Published By: Image Comics/Top Cow Productions, Inc.
Written By: Bryan Hill
Illustrated By: Isaac Goodhart and K. Michael Russell
List Price: $3.99
One of the ways in which Image Comics and Top Cow continue to succeed in this field is because they have seized upon the unique ability to impart wings to things that shouldn’t work. Author and public speaker Rob Bell calls this technique “coming through the side door.” It’s where you take a concept or thematic motif and enter into it from such a place that it gains new life. Its familiarity doesn’t offset or bother you in the least bit. This is what Image has done with Postal. In the sprawling landscape of wild, enigmatic, cutting edge, fantastical, bizarre, event driven, and every other kind of comic out there… in the midst of this brazenly unabashed funny book country, they have inserted a western.
And it works!
The side door into this unique world, into this particular issue, is familial conflict. Emotional tensions rising high between a mother, a father, and their gifted adult son leak into our consciousness with startling clarity. The panels ease on down the pressed paper, forlorn whistles echo softly from a place out of time as corners bend under the pressure of turned pages. We can feel the stakes instantly, and when the son leads off with the very action his mother desires him not to take- we know the only penalty can be death.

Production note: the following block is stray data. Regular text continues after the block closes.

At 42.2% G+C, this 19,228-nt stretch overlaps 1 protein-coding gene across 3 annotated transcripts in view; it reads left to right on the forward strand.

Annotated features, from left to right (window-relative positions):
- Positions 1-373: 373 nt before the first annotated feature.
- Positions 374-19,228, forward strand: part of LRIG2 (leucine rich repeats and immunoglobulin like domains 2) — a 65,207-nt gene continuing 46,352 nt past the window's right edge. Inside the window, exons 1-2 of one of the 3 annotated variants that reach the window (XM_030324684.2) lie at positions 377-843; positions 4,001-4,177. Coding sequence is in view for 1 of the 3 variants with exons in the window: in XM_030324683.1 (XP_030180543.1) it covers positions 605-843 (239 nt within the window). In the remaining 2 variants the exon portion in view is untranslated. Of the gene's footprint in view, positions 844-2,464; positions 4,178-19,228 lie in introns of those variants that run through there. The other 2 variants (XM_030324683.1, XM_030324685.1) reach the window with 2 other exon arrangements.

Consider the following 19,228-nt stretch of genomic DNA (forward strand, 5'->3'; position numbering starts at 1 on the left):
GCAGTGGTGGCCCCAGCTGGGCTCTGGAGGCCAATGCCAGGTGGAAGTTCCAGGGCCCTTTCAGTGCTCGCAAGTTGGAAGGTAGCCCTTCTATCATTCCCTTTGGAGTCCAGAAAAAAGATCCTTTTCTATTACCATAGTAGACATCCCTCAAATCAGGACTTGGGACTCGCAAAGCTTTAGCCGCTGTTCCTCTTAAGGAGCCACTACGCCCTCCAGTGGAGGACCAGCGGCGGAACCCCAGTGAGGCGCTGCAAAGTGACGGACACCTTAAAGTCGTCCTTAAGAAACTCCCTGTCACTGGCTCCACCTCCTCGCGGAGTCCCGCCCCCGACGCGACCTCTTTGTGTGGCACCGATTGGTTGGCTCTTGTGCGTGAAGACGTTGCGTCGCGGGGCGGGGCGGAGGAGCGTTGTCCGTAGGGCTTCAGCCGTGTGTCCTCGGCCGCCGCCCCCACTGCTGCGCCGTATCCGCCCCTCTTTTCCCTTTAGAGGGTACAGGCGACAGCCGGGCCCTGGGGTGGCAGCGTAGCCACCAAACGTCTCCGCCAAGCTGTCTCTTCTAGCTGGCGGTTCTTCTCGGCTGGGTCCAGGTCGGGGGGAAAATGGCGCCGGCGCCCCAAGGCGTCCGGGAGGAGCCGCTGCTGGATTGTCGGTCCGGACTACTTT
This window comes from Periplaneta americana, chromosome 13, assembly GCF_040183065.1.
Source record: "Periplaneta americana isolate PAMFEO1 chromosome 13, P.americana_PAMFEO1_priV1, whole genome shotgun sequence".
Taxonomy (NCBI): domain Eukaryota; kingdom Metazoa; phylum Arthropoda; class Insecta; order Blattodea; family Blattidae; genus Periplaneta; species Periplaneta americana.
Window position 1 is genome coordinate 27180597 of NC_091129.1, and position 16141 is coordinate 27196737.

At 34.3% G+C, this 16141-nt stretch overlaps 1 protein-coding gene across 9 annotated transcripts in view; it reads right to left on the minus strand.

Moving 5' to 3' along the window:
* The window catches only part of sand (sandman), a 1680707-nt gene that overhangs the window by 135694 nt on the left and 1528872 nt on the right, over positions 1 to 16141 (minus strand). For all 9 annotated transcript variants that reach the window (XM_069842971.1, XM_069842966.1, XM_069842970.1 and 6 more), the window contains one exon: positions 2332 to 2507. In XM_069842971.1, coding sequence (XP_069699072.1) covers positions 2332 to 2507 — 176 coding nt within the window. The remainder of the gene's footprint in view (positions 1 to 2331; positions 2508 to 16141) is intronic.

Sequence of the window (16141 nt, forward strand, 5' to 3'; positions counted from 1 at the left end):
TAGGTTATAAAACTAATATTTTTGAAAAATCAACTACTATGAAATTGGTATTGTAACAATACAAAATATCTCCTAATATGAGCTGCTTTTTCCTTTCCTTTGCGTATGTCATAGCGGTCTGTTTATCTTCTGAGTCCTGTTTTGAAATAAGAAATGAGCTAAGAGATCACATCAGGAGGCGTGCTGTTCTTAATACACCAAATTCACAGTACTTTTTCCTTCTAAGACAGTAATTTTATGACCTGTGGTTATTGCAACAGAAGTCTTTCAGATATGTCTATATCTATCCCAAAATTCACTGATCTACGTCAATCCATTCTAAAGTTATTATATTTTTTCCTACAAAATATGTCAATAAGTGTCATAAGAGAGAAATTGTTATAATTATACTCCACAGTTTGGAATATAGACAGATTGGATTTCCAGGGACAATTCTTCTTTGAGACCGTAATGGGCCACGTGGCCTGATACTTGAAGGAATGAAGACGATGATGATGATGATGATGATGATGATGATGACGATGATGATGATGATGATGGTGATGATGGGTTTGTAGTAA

But by her hand?
Or his father’s?
Or perhaps an ambitious someone else…?
We are then carried through one more side door into this amazingly rustic landscape as the distribution of power makes itself clear. The father, while ruthless and backed by the support of deadly killers, is not the most dangerous person in the book. The mother is. That subtle subversion of the norm shifts the issue in a most sensational direction, because it changes the motives of all the male characters. It highlights the lethality between these contemporary cowgirls whose pride in their killing ability is the linchpin of their identity. This is not a place where many words need to be spoken, and what words are uttered provide the deepest context. A quiet dread even.
The panel imagery weaves us in and out of every emotional moment with stark adherence to the spirit behind any moment taking place. When the son rises out of bed, compelled by some instinct he can’t control- one which alarms his girlfriend attempting to sleep peacefully beside him- he walks powerfully out of the barn door. And as he makes it clear that no words of hers can sway him, the moonlight shines with unmitigated effervescence from high above.
There’s an intuition behind the strokes of this issue, that lets you know the artist truly understands the gravity of this sacred world they’re playing in. I enjoyed this thoroughly.
4.7 Double Barrel Shotguns out of 5